a refreshing stop for those departing the bus, even if just for
a short stop over. What a thrill when one could say, "I've been
to Tombstone and have had a drink at the world famous Crystal
Services were needed to carry
on a life in Tombstone that could sustain its growing population.
Movie theaters, soda fountains, drug stores, dry cleaners, lumber
and hardware stores and markets were what occupied the buildings
on Allen Street. Tombstone Union High School had been built where
once cribs of prostitution occupied the east end of Allen Street.
Students from all around Cochise County were educated here and
prepared for perhaps college life in the big city of Tempe, Arizona.
The Army Base, Fort Huachuca
was nearby and often brought not only the men on leave to our
town for some livelihood and refreshment but also brought many
a family to live in our town. Housing was sparse near the Fort
and being the closest town with amenities, Tombstone became home
to many military families. The town was still needed. The town
was still tough.
Arizona was rapidly becoming
known as the destination for the asthmatic and severely allergic
population. The dry and arid climate along with the lack of the
offending vegetation brought many easterners to our state. Tombstone
would shortly become known as the town for Health, History and
Homes and apartments were
being built to accommodate the influx of military families as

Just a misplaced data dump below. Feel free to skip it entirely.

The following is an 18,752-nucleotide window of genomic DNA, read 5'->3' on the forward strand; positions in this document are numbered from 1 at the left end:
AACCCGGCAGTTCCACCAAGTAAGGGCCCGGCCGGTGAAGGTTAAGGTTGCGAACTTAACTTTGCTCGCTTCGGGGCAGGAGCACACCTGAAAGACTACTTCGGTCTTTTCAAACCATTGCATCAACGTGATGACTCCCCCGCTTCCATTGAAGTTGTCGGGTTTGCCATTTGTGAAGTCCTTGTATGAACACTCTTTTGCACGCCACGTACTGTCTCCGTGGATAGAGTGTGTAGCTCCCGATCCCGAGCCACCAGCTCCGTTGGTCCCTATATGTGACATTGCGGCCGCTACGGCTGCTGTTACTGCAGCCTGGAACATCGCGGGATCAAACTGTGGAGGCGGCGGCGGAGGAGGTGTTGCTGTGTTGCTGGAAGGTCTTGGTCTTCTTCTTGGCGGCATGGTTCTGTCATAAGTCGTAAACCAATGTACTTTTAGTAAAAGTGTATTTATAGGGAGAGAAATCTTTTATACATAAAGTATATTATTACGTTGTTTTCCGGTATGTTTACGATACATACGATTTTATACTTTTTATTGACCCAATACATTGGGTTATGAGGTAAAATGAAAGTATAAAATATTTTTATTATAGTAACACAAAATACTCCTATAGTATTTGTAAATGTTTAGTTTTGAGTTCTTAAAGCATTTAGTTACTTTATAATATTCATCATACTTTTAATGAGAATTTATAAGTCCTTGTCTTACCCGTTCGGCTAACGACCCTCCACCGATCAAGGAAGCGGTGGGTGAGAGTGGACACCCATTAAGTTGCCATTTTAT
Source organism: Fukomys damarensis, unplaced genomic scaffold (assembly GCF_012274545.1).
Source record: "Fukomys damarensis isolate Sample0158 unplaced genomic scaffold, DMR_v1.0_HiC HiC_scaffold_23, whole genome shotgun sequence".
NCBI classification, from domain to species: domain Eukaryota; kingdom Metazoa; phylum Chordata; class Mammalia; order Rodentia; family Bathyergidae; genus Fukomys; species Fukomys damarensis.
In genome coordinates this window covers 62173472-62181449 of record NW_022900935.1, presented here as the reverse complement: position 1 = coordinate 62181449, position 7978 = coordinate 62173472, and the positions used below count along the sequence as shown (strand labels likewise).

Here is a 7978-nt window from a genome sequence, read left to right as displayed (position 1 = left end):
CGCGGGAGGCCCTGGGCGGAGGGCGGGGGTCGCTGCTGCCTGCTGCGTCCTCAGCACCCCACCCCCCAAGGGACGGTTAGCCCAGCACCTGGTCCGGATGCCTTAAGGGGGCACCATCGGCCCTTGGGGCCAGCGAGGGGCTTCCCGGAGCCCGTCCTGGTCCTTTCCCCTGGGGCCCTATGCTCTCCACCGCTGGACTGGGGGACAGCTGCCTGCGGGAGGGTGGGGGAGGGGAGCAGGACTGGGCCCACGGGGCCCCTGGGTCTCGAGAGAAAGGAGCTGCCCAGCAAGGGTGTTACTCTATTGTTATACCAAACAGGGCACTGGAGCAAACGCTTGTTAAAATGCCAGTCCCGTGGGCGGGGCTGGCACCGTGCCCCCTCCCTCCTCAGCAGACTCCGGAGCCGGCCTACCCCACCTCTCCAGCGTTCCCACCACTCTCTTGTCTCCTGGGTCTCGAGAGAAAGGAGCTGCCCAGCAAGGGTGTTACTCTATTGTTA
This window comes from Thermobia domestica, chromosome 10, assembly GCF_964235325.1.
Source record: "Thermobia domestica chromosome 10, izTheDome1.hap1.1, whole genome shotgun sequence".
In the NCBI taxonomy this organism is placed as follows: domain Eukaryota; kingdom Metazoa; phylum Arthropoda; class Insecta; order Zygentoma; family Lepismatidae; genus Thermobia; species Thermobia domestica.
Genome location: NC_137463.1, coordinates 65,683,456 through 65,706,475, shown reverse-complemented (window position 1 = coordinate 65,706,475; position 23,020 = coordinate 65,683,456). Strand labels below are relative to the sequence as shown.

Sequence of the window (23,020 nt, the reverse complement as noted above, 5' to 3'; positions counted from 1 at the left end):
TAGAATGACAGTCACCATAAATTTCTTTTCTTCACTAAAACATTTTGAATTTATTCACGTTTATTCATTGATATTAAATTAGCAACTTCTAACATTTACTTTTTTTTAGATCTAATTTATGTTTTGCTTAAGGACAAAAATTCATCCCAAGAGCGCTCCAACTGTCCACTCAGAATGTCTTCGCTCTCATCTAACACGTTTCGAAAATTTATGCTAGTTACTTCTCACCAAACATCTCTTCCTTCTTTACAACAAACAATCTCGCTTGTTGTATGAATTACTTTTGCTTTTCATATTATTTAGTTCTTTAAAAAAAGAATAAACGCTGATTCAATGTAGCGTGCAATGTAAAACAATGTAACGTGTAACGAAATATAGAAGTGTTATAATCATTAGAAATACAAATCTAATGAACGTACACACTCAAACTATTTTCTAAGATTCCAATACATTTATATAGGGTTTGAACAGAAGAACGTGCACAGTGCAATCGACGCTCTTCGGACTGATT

well as those seeking better health. Clinics were formed in various
buildings and homes, each with a cure for the arthritic or asthmatic.
Motels sprung up along the highway to accommodate the travelers,
tourists and part-time or winter residents. And the ever-present
"filling stations" were dotted along Allen Street that was then
the highway. One could even purchase an automobile at that time
in Tombstone. And the corner of 4th and Allen housed the County
Hospital where many a baby was born.
Life was good in Tombstone.
Saturday afternoons could be spent at the Crystal Theater watching
a double feature. Grocery shopping, dropping off one's dry cleaning,
picking up the pharmacy needs, or perhaps seeking refreshment
at the soda fountain would have occupied one's days then. This
was no ghost town. In fact, it was home to many, many families
who were living in "The Town Too Tough To Die".
I did not live in Tombstone
then. But I do know that today the highway has by-passed Allen
Street. We do not have a hospital in town. There is no longer
the Crystal Theater or the corner drug store with a soda fountain.
The Greyhound Bus does not come through Tombstone or even travels
Highway 80 any longer. The filling stations have been replaced
with eateries or banking buildings and the used car lots now offer
parking for the many visitors to our town. The buildings where
markets, sundries and supply stores and even dry cleaners once
occupied and gave life to this little town have been replaced
with a wealth of shops that help create the Tombstone we know
The town of Tombstone is
still here. Even though it no longer is the epicenter of Cochise
County, it is still home to many wonderful families that love
this little spot on the map of Arizona. It continues to draw old
west fantasy seekers from all over the world. Books and movies
are still being written and produced about this town and its historic
inhabitants. And many, many families look forward to their vacations
where historic buildings still stand as monuments to the fact
that this town that has a name synonymous with death has outlived
its destiny and will forever be the town too tough to die.